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If you’re new to using a circular knitting machine, you may be wondering about the best yarns for the Sentro. A lot of problems people have with their circular knitting machines can be cause by yarn behaving badly, but it’s not always easy to tell which yarns will work the best.
The following are the best yarns for the Sentro that I’ve found (so far!) and my tips for picking a yarn that hopefully will work well with your machine.
Considerations for the Best Yarns for the Sentro
There are a few general things to think about when it comes to picking yarn for use in your Sentro or Addi circular knitting machine, before we get into some of my favorite brands and styles.
The first thing to think about is the yarn weight you’re using. Weight refers to the thickness of the yarn on a scale of 0 to 7 (with 0 being the smallest and 7 the biggest).
Most people start working with their Sentro using medium or worsted weight yarn, which ranks as a 4. That’s totally fine, but I found that my machine like light or DK weight (that’s number 3) even better.
People commonly ask if they can use bulky yarn in their circular knitting machines and the answer is no. They’re not built to deal with the thickness and you will have a lot more trouble with them in terms of dropped and tucked stitches, if you can get them to go through your machine at all. It’s not really worth the hassle.
Saying that, there are probably some yarns classified as bulky/chunky/number 5 that aren’t as thick as others that might be possible to work through the machine. You can always try it but you’ll probably have to go really slow to ensure mistakes aren’t happening and to keep your hooks from breaking.
The best yarns for the Sentro or Addi aren’t necessarily made of any particular content. I’ve had acrylic yarns that I liked, as well as wool and wool blends (though this post focuses on acrylics since that seems to be where most people start).
I think the most important thing is that the yarn is smooth and consistent in terms of thickness. That will make it easier to work with.
Again it’s not necessarily impossible to work with novelty yarns, thick and thin yarns or otherwise textured yarns on a circular knitting machine, but you will have to go more slowly, pay more attention, probably fix more mistakes, and the result still might not end up being something you like.
I know this sounds made up, but people who use their circular knitting machines a lot will swear to you that certain colors of yarn are easier than others within a particular brand.
It doesn’t seem like this would be possible, and I don’t know if it’s a difference in the dyeing process or the chemicals used or something else in how they are made, but I have experienced this, too.
Working with Red Heart Super Saver (more on that below) in bright blue made me want to throw my machine out the window, but a sage green yarn was super smooth and much easier to work with. In general with the yarns I’ve worked with so far, brighter colors seem to be harder to knit with reliably.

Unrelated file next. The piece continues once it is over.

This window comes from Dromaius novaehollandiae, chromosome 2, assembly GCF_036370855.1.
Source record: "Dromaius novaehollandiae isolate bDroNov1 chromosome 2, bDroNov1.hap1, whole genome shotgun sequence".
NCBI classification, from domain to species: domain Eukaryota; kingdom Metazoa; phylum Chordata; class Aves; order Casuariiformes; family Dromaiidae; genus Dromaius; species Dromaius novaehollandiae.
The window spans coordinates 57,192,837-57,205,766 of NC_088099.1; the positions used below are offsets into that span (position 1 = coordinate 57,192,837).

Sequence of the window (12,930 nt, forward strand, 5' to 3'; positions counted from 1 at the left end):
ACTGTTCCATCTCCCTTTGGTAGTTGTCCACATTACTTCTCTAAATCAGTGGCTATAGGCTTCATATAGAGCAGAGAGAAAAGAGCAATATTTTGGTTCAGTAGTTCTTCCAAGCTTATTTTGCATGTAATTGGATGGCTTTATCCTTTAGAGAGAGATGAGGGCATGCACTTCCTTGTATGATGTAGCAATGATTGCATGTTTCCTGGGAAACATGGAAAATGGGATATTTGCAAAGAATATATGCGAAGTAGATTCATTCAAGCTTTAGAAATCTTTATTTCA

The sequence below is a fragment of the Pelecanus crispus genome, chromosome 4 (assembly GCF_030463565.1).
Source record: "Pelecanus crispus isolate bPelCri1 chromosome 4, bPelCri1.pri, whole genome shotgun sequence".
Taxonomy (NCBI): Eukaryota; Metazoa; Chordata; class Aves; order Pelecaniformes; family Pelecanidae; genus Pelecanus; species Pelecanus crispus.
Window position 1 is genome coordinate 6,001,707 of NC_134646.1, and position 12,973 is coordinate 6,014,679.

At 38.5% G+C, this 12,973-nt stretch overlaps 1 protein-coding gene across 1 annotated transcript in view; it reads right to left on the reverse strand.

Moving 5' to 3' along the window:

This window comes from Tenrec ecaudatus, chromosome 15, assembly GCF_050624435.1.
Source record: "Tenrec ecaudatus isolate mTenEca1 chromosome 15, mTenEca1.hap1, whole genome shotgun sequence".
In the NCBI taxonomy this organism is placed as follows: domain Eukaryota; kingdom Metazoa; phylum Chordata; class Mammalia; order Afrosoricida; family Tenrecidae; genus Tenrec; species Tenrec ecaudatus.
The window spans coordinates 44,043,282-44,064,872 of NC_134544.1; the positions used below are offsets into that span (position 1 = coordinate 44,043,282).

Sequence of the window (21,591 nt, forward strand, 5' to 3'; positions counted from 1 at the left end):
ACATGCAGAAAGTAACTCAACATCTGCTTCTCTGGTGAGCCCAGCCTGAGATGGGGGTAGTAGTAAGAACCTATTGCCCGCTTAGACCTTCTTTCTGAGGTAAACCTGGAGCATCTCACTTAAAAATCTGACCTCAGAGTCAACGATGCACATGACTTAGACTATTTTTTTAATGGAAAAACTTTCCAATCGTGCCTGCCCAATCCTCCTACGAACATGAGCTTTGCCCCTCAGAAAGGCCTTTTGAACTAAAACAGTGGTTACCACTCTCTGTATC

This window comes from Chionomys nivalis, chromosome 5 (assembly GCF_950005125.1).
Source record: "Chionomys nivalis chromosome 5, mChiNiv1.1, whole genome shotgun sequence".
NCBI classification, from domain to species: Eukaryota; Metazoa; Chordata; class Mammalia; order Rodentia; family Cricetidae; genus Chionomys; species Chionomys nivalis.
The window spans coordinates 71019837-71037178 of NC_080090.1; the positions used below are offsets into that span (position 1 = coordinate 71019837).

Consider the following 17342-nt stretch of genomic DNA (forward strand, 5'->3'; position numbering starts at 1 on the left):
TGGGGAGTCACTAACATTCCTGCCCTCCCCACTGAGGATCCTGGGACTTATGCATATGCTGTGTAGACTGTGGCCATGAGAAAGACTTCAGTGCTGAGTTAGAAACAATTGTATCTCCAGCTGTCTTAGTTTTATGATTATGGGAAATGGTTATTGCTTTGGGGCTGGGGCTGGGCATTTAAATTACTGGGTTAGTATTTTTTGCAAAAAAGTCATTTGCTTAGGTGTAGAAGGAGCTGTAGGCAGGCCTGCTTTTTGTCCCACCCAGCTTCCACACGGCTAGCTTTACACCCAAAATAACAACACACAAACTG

If you’ve had this experience I definitely want to hear about it, because it sounds so weird but I believe it is real!
A Few of My Favorite Yarns for the Sentro
I mentioned above that my machine loves DK/size 3 yarn, and my absolute favorite of those that I’ve used so far is Mary Maxim Mellowspun DK. This 100 percent premium acrylic yarn is soft, smooth and so easy to work with in the machine.
It comes in 33 coordinating colors and skeins of 284 yards, so it’s a pretty good value, too.
I also used some DK weight baby yarn from Mary Maxim (that it doesn’t look like is made any more) and Big Twist Baby, also discontinued, which said it was worsted but worked like a DK.
Speaking of Big Twist, the regular medium weight Big Twist Value yarn worked fine for me. I used dark blue and dark green and I think the green was a little easier but neither one was too hard to work with. But I really loved the Big Twist Living yarn, which is what I used for my rainbow loop scarf on the Sentro.
I don’t love Caron Simply Soft on the circular knitting machine, because I feel like it’s easy to get snags or stitches that are split. That said, if you go slow and pay attention and are willing to fix mistakes its not too bad. And I was totally surprised that Simply Soft Party, which has a strand of glitter in the yarn, worked perfectly well to make my circular knitting machine snowman.
Mary Maxim Starlette was another good one, soft and smooth and easy to use. Definitely among my favorites!
So What About Red Heart?
I said earlier I’d tell you more about working with Red Heart Super Saver, which seems to be a yarn lots of people pick to start their circular knitting machine journeys.
It doesn’t make my list of best yarns for the Sentro because it’s so unpredictable. A few colors were fine, while others (the aforementioned blue, bright pink to name a few) were completely nightmarish. This is why I started blaming it on the brightness of the colors, but I don’t intend to do more experiments to see if that’s the answer.
Because there are many other value yarns you can choose from (Big Twist is probably my favorite of those) I wouldn’t go out and buy RHSS to use in a Sentro on purpose unless that’s all you can buy locally or you need a specific color. I was using up yarn from other projects and now that it’s all gone I don’t think I’ll buy more.
But as with anything, your experience may vary. Your machine might work with some yarns better than mine and seem to have a vendetta against ones my machine likes. It’s a great idea to buy a single skein of any new-to-your-machine yarn and test it out before you buy a bunch just in case it doesn’t work out.
What do you think? I’d love to hear what you thing are the best yarns for the Sentro or Addi machines.